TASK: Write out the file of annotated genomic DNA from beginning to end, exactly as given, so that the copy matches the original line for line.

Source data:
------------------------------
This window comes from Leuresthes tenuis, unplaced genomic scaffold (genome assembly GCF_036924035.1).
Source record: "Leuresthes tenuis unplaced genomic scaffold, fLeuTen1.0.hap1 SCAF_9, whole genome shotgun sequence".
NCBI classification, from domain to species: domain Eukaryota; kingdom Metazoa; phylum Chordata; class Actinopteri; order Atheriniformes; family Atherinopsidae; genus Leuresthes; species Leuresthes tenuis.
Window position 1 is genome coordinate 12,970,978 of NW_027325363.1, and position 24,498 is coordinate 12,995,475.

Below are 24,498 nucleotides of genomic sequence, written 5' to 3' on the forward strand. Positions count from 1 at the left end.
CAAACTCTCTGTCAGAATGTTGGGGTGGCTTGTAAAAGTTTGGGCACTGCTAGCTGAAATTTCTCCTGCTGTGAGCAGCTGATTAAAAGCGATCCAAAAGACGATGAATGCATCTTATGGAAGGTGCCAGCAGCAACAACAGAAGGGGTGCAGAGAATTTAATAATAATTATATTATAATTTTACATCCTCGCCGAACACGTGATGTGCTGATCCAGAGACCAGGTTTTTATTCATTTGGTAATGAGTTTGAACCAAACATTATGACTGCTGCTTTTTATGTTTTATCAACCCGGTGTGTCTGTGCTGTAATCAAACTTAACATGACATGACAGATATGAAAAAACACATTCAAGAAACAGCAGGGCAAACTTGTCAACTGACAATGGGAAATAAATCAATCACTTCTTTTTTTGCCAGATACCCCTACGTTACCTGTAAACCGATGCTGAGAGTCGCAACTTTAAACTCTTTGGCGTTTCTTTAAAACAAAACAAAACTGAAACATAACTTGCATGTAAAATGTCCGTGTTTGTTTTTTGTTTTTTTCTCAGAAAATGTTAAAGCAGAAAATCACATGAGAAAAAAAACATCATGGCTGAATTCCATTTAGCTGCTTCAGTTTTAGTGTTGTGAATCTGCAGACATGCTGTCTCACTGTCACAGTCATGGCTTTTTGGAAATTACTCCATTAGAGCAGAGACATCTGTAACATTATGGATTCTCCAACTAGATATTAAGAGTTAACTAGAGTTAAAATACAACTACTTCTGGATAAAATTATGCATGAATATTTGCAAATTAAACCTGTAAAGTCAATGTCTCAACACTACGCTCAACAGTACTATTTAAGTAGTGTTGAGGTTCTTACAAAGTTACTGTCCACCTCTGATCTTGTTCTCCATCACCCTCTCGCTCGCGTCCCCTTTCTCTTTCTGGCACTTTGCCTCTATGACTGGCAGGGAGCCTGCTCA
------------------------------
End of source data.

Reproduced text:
This window comes from Leuresthes tenuis, unplaced genomic scaffold (genome assembly GCF_036924035.1).
Source record: "Leuresthes tenuis unplaced genomic scaffold, fLeuTen1.0.hap1 SCAF_9, whole genome shotgun sequence".
NCBI classification, from domain to species: domain Eukaryota; kingdom Metazoa; phylum Chordata; class Actinopteri; order Atheriniformes; family Atherinopsidae; genus Leuresthes; species Leuresthes tenuis.
Window position 1 is genome coordinate 12,970,978 of NW_027325363.1, and position 24,498 is coordinate 12,995,475.

Below are 24,498 nucleotides of genomic sequence, written 5' to 3' on the forward strand. Positions count from 1 at the left end.
CAAACTCTCTGTCAGAATGTTGGGGTGGCTTGTAAAAGTTTGGGCACTGCTAGCTGAAATTTCTCCTGCTGTGAGCAGCTGATTAAAAGCGATCCAAAAGACGATGAATGCATCTTATGGAAGGTGCCAGCAGCAACAACAGAAGGGGTGCAGAGAATTTAATAATAATTATATTATAATTTTACATCCTCGCCGAACACGTGATGTGCTGATCCAGAGACCAGGTTTTTATTCATTTGGTAATGAGTTTGAACCAAACATTATGACTGCTGCTTTTTATGTTTTATCAACCCGGTGTGTCTGTGCTGTAATCAAACTTAACATGACATGACAGATATGAAAAAACACATTCAAGAAACAGCAGGGCAAACTTGTCAACTGACAATGGGAAATAAATCAATCACTTCTTTTTTTGCCAGATACCCCTACGTTACCTGTAAACCGATGCTGAGAGTCGCAACTTTAAACTCTTTGGCGTTTCTTTAAAACAAAACAAAACTGAAACATAACTTGCATGTAAAATGTCCGTGTTTGTTTTTTGTTTTTTTCTCAGAAAATGTTAAAGCAGAAAATCACATGAGAAAAAAAACATCATGGCTGAATTCCATTTAGCTGCTTCAGTTTTAGTGTTGTGAATCTGCAGACATGCTGTCTCACTGTCACAGTCATGGCTTTTTGGAAATTACTCCATTAGAGCAGAGACATCTGTAACATTATGGATTCTCCAACTAGATATTAAGAGTTAACTAGAGTTAAAATACAACTACTTCTGGATAAAATTATGCATGAATATTTGCAAATTAAACCTGTAAAGTCAATGTCTCAACACTACGCTCAACAGTACTATTTAAGTAGTGTTGAGGTTCTTACAAAGTTACTGTCCACCTCTGATCTTGTTCTCCATCACCCTCTCGCTCGCGTCCCCTTTCTCTTTCTGGCACTTTGCCTCTATGACTGGCAGGGAGCCTGCTCA